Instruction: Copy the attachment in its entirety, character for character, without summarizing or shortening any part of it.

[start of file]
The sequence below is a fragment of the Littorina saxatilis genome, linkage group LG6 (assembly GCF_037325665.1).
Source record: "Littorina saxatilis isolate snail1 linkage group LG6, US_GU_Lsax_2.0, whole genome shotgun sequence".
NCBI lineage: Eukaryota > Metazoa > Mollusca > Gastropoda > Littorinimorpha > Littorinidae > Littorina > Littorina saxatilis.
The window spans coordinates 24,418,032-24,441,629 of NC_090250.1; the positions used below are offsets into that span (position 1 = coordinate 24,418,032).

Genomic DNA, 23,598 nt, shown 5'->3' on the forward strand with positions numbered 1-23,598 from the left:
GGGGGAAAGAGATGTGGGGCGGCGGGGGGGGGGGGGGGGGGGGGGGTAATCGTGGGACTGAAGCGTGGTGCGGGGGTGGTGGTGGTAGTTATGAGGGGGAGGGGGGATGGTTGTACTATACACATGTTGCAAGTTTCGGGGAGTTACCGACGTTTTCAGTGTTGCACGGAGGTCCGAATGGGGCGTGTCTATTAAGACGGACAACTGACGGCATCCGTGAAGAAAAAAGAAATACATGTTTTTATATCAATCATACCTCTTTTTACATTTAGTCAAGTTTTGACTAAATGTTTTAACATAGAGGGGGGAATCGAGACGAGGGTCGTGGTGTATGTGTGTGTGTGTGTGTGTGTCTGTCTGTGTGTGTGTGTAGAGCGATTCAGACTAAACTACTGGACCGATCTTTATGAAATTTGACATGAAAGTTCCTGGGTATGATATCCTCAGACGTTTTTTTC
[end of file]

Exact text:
The sequence below is a fragment of the Littorina saxatilis genome, linkage group LG6 (assembly GCF_037325665.1).
Source record: "Littorina saxatilis isolate snail1 linkage group LG6, US_GU_Lsax_2.0, whole genome shotgun sequence".
NCBI lineage: Eukaryota > Metazoa > Mollusca > Gastropoda > Littorinimorpha > Littorinidae > Littorina > Littorina saxatilis.
The window spans coordinates 24,418,032-24,441,629 of NC_090250.1; the positions used below are offsets into that span (position 1 = coordinate 24,418,032).

Genomic DNA, 23,598 nt, shown 5'->3' on the forward strand with positions numbered 1-23,598 from the left:
GGGGGAAAGAGATGTGGGGCGGCGGGGGGGGGGGGGGGGGGGGGGGTAATCGTGGGACTGAAGCGTGGTGCGGGGGTGGTGGTGGTAGTTATGAGGGGGAGGGGGGATGGTTGTACTATACACATGTTGCAAGTTTCGGGGAGTTACCGACGTTTTCAGTGTTGCACGGAGGTCCGAATGGGGCGTGTCTATTAAGACGGACAACTGACGGCATCCGTGAAGAAAAAAGAAATACATGTTTTTATATCAATCATACCTCTTTTTACATTTAGTCAAGTTTTGACTAAATGTTTTAACATAGAGGGGGGAATCGAGACGAGGGTCGTGGTGTATGTGTGTGTGTGTGTGTGTGTCTGTCTGTGTGTGTGTGTAGAGCGATTCAGACTAAACTACTGGACCGATCTTTATGAAATTTGACATGAAAGTTCCTGGGTATGATATCCTCAGACGTTTTTTTC